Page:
This week the Equal Employment Opportunity Commission (EEOC) updated its Q&A to clarify that employers may not require an employee to take a 2019 novel coronavirus (COVID-19) antibody test before permitting the employee to reenter the workplace. According to the EEOC, based on current guidance from the U.S. Centers for Disease Control and Prevention (CDC), mandatory antibody testing requirements for employees would violate the Americans with Disabilities Act (ADA).
THE ADA’S LIMITS ON MANDATORY MEDICAL TESTS
Under the ADA, the general rule is that any mandatory medical test of employees be “job related and consistent with business necessity.” The EEOC has explained in the past that, in certain circumstances, a medical examination may be job-related and consistent with business necessity” when the employer has a reasonable belief that “the employee poses a direct threat due to a medical condition.”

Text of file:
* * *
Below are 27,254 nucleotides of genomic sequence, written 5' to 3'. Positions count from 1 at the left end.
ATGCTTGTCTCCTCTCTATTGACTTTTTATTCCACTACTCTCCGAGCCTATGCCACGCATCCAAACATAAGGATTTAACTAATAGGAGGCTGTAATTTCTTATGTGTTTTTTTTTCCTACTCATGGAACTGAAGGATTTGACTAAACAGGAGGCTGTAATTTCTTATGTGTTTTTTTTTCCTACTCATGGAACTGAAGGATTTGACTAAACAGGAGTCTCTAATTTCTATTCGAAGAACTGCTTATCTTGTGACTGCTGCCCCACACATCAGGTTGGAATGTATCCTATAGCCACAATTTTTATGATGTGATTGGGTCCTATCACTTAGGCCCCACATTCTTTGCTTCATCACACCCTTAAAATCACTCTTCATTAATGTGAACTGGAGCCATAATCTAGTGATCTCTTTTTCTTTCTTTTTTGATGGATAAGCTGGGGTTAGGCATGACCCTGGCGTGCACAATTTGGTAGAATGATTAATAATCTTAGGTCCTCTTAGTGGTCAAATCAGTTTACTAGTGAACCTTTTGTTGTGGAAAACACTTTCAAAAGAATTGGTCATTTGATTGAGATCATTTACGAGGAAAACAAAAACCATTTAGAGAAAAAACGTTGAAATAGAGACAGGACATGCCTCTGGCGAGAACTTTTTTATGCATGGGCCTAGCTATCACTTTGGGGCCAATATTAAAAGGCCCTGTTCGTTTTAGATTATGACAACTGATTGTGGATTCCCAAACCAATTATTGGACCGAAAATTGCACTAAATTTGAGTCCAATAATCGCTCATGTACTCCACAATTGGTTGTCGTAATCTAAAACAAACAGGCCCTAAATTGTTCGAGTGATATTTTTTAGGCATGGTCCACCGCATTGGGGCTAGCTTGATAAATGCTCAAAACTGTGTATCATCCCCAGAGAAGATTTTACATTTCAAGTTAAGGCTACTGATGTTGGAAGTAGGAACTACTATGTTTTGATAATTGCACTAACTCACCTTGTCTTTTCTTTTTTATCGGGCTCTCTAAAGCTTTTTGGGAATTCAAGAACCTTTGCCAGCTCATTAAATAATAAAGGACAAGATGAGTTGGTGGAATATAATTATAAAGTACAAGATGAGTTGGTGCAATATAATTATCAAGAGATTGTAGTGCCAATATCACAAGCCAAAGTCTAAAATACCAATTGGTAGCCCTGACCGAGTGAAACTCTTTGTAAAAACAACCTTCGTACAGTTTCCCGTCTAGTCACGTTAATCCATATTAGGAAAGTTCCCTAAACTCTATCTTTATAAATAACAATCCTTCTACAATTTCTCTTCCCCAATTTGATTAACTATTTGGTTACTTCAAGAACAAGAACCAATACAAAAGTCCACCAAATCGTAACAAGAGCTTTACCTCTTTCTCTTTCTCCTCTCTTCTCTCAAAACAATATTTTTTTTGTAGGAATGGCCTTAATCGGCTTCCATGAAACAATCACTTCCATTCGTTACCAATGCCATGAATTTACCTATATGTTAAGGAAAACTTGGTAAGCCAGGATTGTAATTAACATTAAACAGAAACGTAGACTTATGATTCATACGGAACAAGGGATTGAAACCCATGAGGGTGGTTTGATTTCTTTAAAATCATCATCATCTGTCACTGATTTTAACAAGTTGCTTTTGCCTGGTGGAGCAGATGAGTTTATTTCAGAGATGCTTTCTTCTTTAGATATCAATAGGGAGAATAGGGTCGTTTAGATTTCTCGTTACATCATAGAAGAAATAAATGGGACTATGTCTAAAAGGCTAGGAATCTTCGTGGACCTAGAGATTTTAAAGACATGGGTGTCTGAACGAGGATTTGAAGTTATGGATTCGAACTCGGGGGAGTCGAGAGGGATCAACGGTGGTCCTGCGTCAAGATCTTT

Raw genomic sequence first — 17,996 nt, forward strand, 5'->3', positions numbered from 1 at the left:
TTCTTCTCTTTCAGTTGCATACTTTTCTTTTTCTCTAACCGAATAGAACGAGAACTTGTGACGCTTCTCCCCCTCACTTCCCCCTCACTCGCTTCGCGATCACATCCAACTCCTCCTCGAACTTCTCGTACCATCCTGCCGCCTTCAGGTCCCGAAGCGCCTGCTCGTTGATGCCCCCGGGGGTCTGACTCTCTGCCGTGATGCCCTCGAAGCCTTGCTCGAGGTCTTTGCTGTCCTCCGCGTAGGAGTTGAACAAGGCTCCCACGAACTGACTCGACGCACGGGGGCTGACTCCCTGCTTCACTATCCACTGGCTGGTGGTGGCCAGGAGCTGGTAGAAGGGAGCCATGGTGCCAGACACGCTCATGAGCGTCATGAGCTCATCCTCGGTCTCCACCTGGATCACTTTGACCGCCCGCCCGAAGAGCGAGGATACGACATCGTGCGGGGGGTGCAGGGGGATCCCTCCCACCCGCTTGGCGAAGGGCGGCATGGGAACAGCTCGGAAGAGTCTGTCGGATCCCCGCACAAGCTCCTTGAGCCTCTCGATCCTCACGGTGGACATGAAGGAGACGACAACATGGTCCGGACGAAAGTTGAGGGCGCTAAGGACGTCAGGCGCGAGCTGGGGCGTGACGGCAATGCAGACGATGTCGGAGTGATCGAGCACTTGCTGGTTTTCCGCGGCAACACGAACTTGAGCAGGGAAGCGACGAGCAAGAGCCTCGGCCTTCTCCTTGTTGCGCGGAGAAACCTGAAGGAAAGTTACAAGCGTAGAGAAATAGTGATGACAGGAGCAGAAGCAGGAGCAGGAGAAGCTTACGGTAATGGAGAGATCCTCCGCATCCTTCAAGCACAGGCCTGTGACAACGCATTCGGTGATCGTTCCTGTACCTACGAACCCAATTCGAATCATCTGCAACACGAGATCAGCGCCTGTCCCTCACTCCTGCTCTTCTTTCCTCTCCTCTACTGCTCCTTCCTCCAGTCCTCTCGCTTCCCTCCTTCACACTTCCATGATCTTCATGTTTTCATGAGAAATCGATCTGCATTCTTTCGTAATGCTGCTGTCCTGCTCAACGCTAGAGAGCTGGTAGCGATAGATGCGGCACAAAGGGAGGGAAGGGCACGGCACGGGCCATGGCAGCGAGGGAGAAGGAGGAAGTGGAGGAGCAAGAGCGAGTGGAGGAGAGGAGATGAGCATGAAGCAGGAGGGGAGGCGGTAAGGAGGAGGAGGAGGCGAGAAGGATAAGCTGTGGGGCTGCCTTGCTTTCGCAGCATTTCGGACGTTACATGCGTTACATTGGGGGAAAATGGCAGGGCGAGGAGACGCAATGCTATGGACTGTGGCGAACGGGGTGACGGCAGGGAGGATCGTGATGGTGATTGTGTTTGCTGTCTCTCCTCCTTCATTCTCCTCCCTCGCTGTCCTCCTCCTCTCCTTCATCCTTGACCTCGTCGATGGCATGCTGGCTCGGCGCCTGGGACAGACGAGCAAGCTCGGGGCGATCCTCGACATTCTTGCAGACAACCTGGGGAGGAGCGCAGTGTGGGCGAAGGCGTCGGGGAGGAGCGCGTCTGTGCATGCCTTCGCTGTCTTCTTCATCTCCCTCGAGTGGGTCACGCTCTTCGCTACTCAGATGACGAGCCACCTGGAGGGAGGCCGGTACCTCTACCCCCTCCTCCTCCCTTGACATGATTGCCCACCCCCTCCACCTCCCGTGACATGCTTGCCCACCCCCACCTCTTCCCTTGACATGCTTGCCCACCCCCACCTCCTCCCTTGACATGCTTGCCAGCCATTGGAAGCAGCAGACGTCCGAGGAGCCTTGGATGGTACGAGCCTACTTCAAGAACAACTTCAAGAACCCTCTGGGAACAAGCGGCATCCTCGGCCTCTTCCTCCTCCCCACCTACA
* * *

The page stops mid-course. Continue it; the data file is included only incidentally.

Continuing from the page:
WHY THE NEED FOR CLARIFICATION?
The EEOC stated that, based on the current circumstances of the COVID-19 pandemic, “employers may take steps to determine if employees entering the workplace have COVID-19 because an individual with the virus will pose a direct threat to the health of others.” Based on this reasoning, the EEOC gave employers the greenlight to conduct COVID-19 virus tests on employees and monitor employees’ body temperatures, consistent with the ADA’s “direct threat” principles. However, the EEOC did not address antibody testing. The CDC’s published Interim Guidelines stated that antibody test results “should not be used to make decisions about returning persons to the workplace.”
THE EEOC WEIGHS IN
The EEOC distinguished antibody testing from COVID-19 viral tests. The EEOC explained that an antibody test constitutes a medical examination under the ADA and, in light of CDC’s Interim Guidelines, an antibody test does not meet the ADA’s “job-related and consistent with business necessity” standard. As a result, “requiring antibody testing before allowing employees to re-enter the workplace is not allowed under the ADA.”
The EEOC noted it will continue “closely monitor” the CDC’s recommendations and may update its discussion on this issue.